Slowing Down a Lathe

Scott Kocher

Subscriber
ok guys can you use a rheostat to make a single drive lathe into a variable speed or must I do a step pully set up for it
the lathe is a SOUTH BEND 9 BUY 3 1/2
 

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dalmatiangirl61

Subscriber
Re: slowing down a lathe

How slow do you want it to go? Does it have back gears? Back gears will give you the slowest speeds. What rpm motor does it have? Should be 1725 rpm, has someone installed a 3450 rpm motor? I don't think you can use a rheostat to slow down a single phase motor, if you use a 3 phase motor you can use a vfd to control speed, or use a DC motor and you can control speed, but either way low speed = low torque.

Answer above questions and explain the problem you are having in detail. And show me a pic of your motor/pulley arrangement.
 

Scott Kocher

Subscriber
Re: slowing down a lathe

thanks for the reply. please be patient with me. this is all new for me.
#1 i dont know how slow I guess it depends on what you are doing correct #2 i dont think it has back gears
it is 1/2 hp motor 1725 rpm. the motor has a 3" pully driveing a 6 1/2" pully wich is belted to what says is a vary speed box with a handle to shange your speed but i dont know if it dose anything .the handle dose not move . comming out of the box on the other side is a 4" pully that drives the lathe wich has a 4" pully as well . even if the vary speed box dose work i would like to eliminate it because i have minimal space to put the lathe . it sticks out the back way to far for me to put it where I want it. that is why i thought of useing something like a dimmer switch to lower the speed if possible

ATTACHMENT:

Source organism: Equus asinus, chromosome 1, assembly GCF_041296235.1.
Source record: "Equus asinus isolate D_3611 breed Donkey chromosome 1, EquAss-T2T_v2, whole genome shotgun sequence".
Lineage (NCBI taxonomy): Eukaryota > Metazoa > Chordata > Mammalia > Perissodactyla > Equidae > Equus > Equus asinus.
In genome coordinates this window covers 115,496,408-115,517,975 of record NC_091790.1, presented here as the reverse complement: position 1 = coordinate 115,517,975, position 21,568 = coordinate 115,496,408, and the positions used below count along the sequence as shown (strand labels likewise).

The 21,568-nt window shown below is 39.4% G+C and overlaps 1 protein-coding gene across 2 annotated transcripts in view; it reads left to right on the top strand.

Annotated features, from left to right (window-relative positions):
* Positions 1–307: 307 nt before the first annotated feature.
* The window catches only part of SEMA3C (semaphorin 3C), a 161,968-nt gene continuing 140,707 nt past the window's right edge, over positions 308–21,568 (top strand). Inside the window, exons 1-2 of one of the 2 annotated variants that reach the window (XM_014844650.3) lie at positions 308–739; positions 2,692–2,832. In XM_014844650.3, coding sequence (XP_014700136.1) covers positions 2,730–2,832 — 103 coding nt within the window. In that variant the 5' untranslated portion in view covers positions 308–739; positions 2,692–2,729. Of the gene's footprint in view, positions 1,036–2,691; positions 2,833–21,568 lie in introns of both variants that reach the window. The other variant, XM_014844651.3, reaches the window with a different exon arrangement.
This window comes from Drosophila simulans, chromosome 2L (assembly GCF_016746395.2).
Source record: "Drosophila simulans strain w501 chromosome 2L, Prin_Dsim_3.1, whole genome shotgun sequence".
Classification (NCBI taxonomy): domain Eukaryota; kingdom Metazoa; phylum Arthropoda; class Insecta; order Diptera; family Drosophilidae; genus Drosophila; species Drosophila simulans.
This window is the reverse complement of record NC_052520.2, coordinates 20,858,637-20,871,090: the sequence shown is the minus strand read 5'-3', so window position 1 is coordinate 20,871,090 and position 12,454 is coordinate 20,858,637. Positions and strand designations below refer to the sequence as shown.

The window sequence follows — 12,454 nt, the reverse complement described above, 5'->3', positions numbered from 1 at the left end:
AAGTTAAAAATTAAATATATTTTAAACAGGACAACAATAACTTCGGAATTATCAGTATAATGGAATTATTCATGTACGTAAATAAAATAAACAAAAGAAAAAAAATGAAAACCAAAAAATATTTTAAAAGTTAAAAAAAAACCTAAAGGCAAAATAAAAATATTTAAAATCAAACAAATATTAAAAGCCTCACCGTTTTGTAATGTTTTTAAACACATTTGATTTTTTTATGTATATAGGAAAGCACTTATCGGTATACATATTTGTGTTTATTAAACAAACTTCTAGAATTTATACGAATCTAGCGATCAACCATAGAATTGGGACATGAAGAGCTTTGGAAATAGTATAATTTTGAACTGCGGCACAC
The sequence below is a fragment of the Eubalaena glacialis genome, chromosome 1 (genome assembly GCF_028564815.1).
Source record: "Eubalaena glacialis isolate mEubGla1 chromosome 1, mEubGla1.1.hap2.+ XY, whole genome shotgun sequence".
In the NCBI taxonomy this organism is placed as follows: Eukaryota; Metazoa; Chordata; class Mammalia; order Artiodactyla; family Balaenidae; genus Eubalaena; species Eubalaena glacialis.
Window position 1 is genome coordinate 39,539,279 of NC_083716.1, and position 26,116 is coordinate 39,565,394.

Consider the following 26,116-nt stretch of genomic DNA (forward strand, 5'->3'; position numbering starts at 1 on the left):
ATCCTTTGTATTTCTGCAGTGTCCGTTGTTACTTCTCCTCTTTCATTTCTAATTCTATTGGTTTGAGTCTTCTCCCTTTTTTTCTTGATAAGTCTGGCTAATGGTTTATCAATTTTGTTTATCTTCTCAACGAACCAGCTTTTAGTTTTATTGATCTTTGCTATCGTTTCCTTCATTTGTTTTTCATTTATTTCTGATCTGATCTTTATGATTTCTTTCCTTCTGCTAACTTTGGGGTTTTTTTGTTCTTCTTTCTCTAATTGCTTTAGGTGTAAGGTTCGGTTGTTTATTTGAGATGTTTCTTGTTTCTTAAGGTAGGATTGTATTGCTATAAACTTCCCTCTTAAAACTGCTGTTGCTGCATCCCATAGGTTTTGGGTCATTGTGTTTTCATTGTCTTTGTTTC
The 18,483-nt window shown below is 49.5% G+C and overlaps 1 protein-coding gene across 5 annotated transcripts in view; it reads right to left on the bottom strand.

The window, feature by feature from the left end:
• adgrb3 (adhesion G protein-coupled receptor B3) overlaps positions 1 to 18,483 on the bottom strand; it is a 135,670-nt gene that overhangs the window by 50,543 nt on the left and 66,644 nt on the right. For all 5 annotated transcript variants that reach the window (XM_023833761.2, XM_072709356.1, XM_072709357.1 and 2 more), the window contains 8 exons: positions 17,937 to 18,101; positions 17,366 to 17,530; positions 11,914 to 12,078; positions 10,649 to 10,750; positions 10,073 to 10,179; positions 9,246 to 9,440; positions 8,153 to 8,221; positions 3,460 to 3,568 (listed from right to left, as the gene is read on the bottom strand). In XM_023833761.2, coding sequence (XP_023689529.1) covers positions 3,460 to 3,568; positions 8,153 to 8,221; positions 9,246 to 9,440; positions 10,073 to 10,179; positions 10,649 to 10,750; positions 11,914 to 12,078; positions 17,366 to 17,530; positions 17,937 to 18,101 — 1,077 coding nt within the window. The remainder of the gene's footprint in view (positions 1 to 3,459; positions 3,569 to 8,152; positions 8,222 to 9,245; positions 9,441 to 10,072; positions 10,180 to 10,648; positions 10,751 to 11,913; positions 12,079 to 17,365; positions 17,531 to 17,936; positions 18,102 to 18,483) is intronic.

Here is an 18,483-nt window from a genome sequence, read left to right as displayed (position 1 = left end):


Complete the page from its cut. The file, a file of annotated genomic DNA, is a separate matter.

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PLCtech

New member
Re: slowing down a lathe

You won't be able to slow down that motor. Your speed will depend on the gears.
 

Vanman

Subscriber
No, you cannot vary the speed of that type of motor, unfortunately.

As Dgirl says, a three phase motor and variable frequency drive is probably your best option if going that route. But, hp will not be constant, rather torque is, so slow speed won't give you extra torque the way a gear reduction will.

If the vari-drive can be made to work, my vote would be for keeping it and accommodating it, if possible. Some of those must have the motor running when changing speed, by the way.

I'm pretty sure I see back gears in your first photo, those gears in the headstock.

Keith
 

dalmatiangirl61

Subscriber
Not sure if that is original, or someones modification, either way you are going to need that varidrive, cleanup the shop and make room for it:D. Varidrive probably needs a good cleaning, you've either got gummy oil or some rust keeping things from moving. My guess is that it originally had a 3 or 4 groove pulley on the spindle, then behind it would have been the countershaft with a matching pulley and the motor would have been belted to that with a 2 groove pulley, long story short there was always something back there. You might be able to shorten up that space by mounting motor above the varidrive.